H = Harriet Beecher Stowe House

Harriet Beecher Stowe and her husband, Calvin Ellis Stowe, lived in this house for a short while. The house is also remarkable for having been the home of Henry Wadsworth Longfellow when he was a student. Today it is owned by Bowdoin College and a National Historical Landmark.  Map of BrunswichYou can find it on Federal Street in Brunswick, Maine. Brunswick was settled in 1628 and is considered to be the gateway community to the magnificent middle coast of Maine. Since Pequod is located fairly nearby, Rhe Brewster would probably pass through this historic town fairly regularly. The old architecture alone would be a great draw for her.

The Greek Revival style home was built in 1806 for Franklin and Mary Chamberlin; he was an attorney and state politician. It was originally known as the Stonemore House and combines architecturalHouse 1 details like the steep hip-roof and graceful exterior trim with bay windows and porches on each side. The house has a large interior of 4500 square feet, and the facade makes the house appear smaller than it actually is.

The Stowes rented the house when Calvin Stow was hired as a professor at Bowdoin in 1850. Mrs. Stowe went to Brunswick ahead of him to set up the house, while he finished his teaching at the Lane Theological seminary in Cincinnati. She was six months pregnant at the time and arrived in May with the couple’s three oldest children, in the middle of a storm. Luckily the house had been prepared for their arrival. Mrs. Stowe missed her husband and wrote him that the house was a rattletrap that the wind shook, creating many noises – screeching, snapping, cracking and groaning. The last of their seven children, Charley Stowe, was born in the house on July 8, 1850.

Rent for the home was $125, higher than expected, and Mrs. Stowe wrote for several magazines, including the New-York Evangelist and the National Era in Washington, D.C. to offset that expense. Her best-selling anti-slavery novel, Uncle Tom’s Cabin, was written in this house and was based on her experiences from visiting Kentucky and on her interviews with fugitive slaves. The book catapulted her to international celebrity. There is a story that Mrs. Stowe actually wrote the book in a rented room in a house on College Street, to get away from the noise of her children, but this has never been proven. The Stowes stayed in the Federal Street house for only two years, but Mrs. Stowe later remarked those two years were the healthiest and happiest of her life.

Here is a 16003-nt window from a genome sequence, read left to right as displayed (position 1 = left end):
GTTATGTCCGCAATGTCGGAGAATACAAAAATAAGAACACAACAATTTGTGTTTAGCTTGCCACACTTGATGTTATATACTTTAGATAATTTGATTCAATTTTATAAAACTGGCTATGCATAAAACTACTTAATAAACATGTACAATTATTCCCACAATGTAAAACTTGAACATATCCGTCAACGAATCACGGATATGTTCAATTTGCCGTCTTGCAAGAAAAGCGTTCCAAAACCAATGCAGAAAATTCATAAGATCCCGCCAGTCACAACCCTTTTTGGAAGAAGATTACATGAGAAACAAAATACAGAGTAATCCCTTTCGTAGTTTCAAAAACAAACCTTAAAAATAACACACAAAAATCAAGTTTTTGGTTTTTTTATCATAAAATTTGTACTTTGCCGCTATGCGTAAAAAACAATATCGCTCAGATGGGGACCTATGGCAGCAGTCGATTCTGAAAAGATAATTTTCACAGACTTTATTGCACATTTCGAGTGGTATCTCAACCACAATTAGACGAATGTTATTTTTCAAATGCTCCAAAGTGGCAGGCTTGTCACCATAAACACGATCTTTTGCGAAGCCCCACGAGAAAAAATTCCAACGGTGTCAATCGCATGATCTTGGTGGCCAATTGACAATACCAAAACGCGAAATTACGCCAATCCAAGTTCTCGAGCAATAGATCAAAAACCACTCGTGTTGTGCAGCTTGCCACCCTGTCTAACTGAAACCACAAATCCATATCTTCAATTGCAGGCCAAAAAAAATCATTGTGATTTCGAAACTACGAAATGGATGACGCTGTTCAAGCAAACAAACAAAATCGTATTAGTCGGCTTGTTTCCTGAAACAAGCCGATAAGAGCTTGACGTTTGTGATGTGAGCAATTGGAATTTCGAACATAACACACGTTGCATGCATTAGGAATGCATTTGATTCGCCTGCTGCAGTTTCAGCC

At some point, the home was altered and became a restaurant and an inn, with a front desk and gift shop on the first floor and private rooms on the second floor. It was expanded several times to include an attached barn, several ells, and a 54-unit motel. The complex was purchased in 2001 for $1.3 million by Bowdoin College, which rehabilitated the motel for use as a student dormitory. The main house is not currently in use nor open to the public.



20 thoughts on “H = Harriet Beecher Stowe House”

    1. Thanks, John. I’m sort of into houses from a course I took in college called Table and Chairs by the students. Real name: The Early American Home and its Furnishings!

  1. Wonderful to read about the places our literary masters lived in. A gem of a post, Noelle. Pity it can no longer be visited. Have you been inside?

  2. An interesting post on Harriet Beecher Stowe. I’m trying to recall… wasn’t her brother a minister?

    She’s always seemed such an earnest person to me. Many reformers were. I appreciate their work, but find them stuffy. I wonder, did they laugh and frolic at times with children or just write tracts and attend meetings? (Well, she had time for some other pursuits considering she had seven children! 😀 )

    1. I think she had a backbone of steel, Kate – traveling with all her children to Maine and managing the house and the children for a half year until her husband arrived. I got the feeling that she loved her children, but had another calling as well, in which luckily (for that day) she could indulge.

  3. It would be wonderful if it were made open to the public. I think it would attract a large crowd since there’s quite a bit of history there. 🙂

    1. Diane, I’m really going to have to follow up on this at some point – find out what’s planned and if I could be given permission to see the inside. Being a writer opens doors!

  4. Yeah, you must get inside and take us there via your blog. Sure the story of her writing hasn’t been proven, but stories do start somewhere, even if the truth is altered somewhat throughout the years. Fabulous post, Noelle.

    1. Not nearly enough are being preserved, unfortunately. There was a period – in the 1950’s and 60’s – when a lot of old homes got torn down. Now you have to be 1) crazy, 2) rich as Croesus, or 3) the ultimate home repair person to take on some of these old places. If I were younger, I’d do it in a cold minute!

  5. Wouldn’t surprise me if she escaped down the street to write. My grandmother was a world class concert pianist and she had a silent practice piano stashed under the house in the downstairs laundry but she’d also drive round to her aunt’s place after the children were in bed to practice. She really needed to do 4-5 hours of practice a day, which was no minor undertaking with 7 children.

    1. Interesting observation! Apparently there is no proof that she wrote in the other house, just legend and rumor, but with all those kids, it is entirely possible.

Leave a Reply

Scroll to Top
%d bloggers like this: